In Liberty and Nature and The Norms of Liberty, Rasmussen and Den Uyl look to a list of generic goods for human life that closely resembles my list of 20 natural desires. Following the lead of Ayn Rand, they appeal to "a biocentric basis for values" (LAN, 46), which suggests that they might agree with my grounding of ethics in the natural desires of human biological nature. I can't be sure of this, however, because they are never completely clear about how exactly they understand the generic goods of life.
The first problem is that they are not clear in their listing of these generic goods. In one passage, they list the generic goods as "sociability, knowledge, leisure, aesthetic appreciation, creativity, moral virtue, health, pleasure, self-esteem, and practical wisdom" (NOL, 79). In a footnote, they write: "We do not think this list necessarily exhaustive. Spirituality, for example, may be added by some." What they say elsewhere suggests that they don't think spirituality or religion belongs on their list. Comparing their list to my list of 20 natural desires, one notices that not only do they not include religious understanding, they do not include parental care or courage in war. I will come back to this in another post.
The second problem is that they are not clear as to how exactly they derive their list of generic goods. In Darwinian Natural Right (29-30), I cite various anthropological, sociological, and psychological studies of human universal motivations as supporting my list of 20 natural desires. I also note that when Aristotle reviews the common opinions of human beings about what is desirable in life, in his Nicomachean Ethics and Rhetoric, he includes the 20 desires on my list. Similarly, when Martha Nussbaum identifies the "basic human functions" or "central human capabilities," she includes the desires on my list.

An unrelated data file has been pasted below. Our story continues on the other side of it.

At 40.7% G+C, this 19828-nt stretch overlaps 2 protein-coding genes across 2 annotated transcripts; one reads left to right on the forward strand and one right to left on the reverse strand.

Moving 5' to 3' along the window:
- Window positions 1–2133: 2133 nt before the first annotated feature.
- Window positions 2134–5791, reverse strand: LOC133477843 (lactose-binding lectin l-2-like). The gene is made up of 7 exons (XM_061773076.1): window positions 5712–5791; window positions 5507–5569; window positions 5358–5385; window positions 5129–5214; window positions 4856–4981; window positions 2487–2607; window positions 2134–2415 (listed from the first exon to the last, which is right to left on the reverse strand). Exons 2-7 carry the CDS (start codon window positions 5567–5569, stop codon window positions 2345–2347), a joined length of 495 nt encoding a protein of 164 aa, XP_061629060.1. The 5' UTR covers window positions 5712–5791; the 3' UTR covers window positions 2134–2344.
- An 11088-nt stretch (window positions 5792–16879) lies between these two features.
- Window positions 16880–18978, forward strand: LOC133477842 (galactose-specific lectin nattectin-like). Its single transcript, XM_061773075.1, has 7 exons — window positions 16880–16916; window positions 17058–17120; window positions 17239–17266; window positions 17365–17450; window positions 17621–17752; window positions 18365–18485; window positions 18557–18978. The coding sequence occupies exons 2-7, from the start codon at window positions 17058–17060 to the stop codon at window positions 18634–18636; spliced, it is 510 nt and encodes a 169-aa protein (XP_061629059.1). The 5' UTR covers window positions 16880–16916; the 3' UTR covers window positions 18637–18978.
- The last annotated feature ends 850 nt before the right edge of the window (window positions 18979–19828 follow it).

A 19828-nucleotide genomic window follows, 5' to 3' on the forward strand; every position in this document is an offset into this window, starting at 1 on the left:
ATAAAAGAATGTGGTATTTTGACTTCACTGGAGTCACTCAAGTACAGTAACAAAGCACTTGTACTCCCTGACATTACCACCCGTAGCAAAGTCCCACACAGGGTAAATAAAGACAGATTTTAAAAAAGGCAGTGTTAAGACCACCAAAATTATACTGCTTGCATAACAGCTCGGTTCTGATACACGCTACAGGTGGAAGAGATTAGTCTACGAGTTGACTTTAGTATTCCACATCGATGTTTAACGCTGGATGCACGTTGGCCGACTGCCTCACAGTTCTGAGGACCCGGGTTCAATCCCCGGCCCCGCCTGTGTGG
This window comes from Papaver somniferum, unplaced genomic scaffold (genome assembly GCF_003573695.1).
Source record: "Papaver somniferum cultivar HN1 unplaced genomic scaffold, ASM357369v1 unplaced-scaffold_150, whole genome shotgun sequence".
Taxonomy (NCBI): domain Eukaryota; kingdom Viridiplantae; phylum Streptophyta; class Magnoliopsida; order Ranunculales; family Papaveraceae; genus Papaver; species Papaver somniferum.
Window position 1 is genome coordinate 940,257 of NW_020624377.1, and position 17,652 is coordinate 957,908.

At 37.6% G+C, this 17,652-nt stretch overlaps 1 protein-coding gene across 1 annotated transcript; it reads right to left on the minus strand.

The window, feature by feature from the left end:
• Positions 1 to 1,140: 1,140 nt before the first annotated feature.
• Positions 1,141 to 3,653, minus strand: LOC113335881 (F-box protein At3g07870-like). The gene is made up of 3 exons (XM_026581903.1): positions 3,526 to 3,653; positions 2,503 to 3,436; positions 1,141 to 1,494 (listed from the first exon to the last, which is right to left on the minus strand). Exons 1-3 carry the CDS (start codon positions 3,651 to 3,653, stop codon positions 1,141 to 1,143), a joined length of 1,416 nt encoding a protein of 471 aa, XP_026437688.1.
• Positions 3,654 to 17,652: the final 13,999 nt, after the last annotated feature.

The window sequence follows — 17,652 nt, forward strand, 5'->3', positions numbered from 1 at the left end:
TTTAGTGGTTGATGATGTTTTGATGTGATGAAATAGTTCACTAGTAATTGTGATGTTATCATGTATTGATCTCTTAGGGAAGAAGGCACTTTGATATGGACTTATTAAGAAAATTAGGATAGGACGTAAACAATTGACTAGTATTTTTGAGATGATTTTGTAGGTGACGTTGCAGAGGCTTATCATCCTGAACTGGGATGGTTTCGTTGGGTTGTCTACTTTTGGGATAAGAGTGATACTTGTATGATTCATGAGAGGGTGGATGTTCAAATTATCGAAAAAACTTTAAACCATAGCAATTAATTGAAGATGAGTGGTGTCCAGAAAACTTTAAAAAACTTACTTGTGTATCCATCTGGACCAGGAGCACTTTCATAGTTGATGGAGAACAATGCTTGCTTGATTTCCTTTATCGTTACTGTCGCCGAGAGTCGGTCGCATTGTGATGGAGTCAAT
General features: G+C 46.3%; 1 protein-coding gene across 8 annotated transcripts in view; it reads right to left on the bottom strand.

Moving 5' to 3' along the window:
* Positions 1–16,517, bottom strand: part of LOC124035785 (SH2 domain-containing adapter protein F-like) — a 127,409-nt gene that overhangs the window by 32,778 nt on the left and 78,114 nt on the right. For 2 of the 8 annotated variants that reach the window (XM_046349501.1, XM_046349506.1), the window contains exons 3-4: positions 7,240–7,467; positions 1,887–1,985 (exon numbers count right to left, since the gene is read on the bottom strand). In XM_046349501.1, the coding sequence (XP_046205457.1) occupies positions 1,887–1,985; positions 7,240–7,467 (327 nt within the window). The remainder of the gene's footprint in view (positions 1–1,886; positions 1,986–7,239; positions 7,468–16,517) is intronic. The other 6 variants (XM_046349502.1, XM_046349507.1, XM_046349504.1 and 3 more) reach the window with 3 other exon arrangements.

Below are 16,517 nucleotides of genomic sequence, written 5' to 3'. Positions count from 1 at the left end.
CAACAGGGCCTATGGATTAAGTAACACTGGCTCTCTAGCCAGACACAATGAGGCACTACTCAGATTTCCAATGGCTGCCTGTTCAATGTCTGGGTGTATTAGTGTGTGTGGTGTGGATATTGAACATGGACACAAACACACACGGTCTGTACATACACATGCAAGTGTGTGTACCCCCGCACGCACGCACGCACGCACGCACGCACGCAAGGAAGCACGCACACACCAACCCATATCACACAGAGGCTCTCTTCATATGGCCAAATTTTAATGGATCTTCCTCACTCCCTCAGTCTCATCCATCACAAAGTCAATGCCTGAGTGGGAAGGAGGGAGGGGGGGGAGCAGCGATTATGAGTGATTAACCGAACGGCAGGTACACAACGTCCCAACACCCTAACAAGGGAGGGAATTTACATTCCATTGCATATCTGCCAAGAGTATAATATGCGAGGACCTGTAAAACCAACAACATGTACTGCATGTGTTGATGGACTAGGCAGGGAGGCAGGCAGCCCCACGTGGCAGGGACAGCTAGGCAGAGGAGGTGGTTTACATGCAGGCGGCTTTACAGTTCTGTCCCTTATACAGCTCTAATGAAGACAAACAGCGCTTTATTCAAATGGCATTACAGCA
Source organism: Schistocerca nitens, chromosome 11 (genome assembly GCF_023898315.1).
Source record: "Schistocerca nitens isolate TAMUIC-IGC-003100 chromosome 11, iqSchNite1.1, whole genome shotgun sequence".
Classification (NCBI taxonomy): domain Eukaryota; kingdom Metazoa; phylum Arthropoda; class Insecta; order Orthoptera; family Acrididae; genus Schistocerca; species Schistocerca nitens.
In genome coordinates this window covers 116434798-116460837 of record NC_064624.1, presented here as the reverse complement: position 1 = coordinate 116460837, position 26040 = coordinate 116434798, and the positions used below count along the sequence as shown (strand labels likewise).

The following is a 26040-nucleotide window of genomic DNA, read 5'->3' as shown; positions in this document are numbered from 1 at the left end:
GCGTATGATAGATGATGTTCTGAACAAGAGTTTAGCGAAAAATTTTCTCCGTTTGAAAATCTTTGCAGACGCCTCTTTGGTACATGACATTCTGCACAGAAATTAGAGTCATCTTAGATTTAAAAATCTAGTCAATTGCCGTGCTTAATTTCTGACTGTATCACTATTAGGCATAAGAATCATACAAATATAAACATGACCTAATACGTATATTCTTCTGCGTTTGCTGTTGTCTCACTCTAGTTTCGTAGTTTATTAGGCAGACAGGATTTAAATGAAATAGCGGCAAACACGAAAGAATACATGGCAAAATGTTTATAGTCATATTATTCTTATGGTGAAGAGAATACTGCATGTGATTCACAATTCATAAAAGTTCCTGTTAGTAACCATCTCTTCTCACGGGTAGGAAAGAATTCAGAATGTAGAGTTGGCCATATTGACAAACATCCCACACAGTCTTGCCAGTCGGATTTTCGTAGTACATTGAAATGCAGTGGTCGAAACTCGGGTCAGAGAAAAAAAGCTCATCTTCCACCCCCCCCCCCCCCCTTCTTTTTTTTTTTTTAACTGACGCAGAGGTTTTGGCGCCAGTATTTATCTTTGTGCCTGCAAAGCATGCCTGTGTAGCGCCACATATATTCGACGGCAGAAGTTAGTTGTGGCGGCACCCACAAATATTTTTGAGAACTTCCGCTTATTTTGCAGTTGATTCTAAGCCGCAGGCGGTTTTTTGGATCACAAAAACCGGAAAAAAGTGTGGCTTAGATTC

For Rasmussen and Den Uyl, the primary source for their list of generic goods seems to be Aristotle's Rhetoric. For rhetorical persuasion, the starting point is the common opinions (endoxa) of the audience. Similarly, Rasmussen and Den Uyl explain: "We must start somewhere, and the starting point of an inquiry into the character of human flourishing is with the established opinions, or endoxa, or our society and culture" (NOL, 116). But elsewhere in their writing, they seem to embrace a philosophical rationalism that scorns any rhetorical appeal to common opinions or moral sentiments as the ground for moral experience, particularly in their criticism of Adam Smith's "moral sociology."
And yet, they reject ethical rationalism in recognizing that the human good is inconceivable without reference to human desire. We are not rational beings. We are rational animals. The human function, then, is determined not only by rationality, but also by animality. Human flourishing is not just the flourishing of a mind. "Correctly valuing something is not distinct from desire; rather it is right desire. Thus, only an excessively rationalist conception of human beings would attempt to conceive of flourishing without desire" (NOL,165). They quote Aristotle's remark that "choice is either desiderative reason or ratiocinative desire," and conclude that human flourishing is an object of "both reason and desire" (NOL, 166).
This resembles my argument for an Aristotelian and Darwinian ethics arising from reason and desire--ethics as rooted in natural human desires, as requiring habits of right desire, and as guided by prudential reasoning in judging the contingencies of action.
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